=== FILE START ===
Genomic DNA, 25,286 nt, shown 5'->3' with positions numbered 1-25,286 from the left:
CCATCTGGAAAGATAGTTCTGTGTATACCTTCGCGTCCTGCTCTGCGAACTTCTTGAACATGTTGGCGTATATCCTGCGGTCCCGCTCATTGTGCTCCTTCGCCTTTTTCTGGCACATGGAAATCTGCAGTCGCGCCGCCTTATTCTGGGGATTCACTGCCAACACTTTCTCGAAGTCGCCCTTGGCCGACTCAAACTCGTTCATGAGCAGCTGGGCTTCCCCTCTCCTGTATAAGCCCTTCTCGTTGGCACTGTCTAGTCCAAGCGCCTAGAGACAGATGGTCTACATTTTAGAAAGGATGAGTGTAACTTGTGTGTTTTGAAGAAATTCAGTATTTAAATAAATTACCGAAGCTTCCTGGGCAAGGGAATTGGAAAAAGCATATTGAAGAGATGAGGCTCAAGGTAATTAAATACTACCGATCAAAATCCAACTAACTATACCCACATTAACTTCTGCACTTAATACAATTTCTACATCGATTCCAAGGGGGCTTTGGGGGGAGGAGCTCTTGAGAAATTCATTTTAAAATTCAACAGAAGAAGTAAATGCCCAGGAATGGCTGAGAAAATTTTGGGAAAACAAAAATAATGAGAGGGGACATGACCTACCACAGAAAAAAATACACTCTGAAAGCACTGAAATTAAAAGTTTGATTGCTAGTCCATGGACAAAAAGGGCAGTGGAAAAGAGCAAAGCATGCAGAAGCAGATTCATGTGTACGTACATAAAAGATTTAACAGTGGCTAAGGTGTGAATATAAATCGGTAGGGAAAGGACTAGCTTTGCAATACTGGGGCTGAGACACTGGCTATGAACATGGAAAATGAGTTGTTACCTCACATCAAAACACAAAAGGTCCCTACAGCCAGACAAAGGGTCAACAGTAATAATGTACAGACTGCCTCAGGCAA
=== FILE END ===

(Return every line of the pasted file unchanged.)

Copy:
Genomic DNA, 25,286 nt, shown 5'->3' with positions numbered 1-25,286 from the left:
CCATCTGGAAAGATAGTTCTGTGTATACCTTCGCGTCCTGCTCTGCGAACTTCTTGAACATGTTGGCGTATATCCTGCGGTCCCGCTCATTGTGCTCCTTCGCCTTTTTCTGGCACATGGAAATCTGCAGTCGCGCCGCCTTATTCTGGGGATTCACTGCCAACACTTTCTCGAAGTCGCCCTTGGCCGACTCAAACTCGTTCATGAGCAGCTGGGCTTCCCCTCTCCTGTATAAGCCCTTCTCGTTGGCACTGTCTAGTCCAAGCGCCTAGAGACAGATGGTCTACATTTTAGAAAGGATGAGTGTAACTTGTGTGTTTTGAAGAAATTCAGTATTTAAATAAATTACCGAAGCTTCCTGGGCAAGGGAATTGGAAAAAGCATATTGAAGAGATGAGGCTCAAGGTAATTAAATACTACCGATCAAAATCCAACTAACTATACCCACATTAACTTCTGCACTTAATACAATTTCTACATCGATTCCAAGGGGGCTTTGGGGGGAGGAGCTCTTGAGAAATTCATTTTAAAATTCAACAGAAGAAGTAAATGCCCAGGAATGGCTGAGAAAATTTTGGGAAAACAAAAATAATGAGAGGGGACATGACCTACCACAGAAAAAAATACACTCTGAAAGCACTGAAATTAAAAGTTTGATTGCTAGTCCATGGACAAAAAGGGCAGTGGAAAAGAGCAAAGCATGCAGAAGCAGATTCATGTGTACGTACATAAAAGATTTAACAGTGGCTAAGGTGTGAATATAAATCGGTAGGGAAAGGACTAGCTTTGCAATACTGGGGCTGAGACACTGGCTATGAACATGGAAAATGAGTTGTTACCTCACATCAAAACACAAAAGGTCCCTACAGCCAGACAAAGGGTCAACAGTAATAATGTACAGACTGCCTCAGGCAA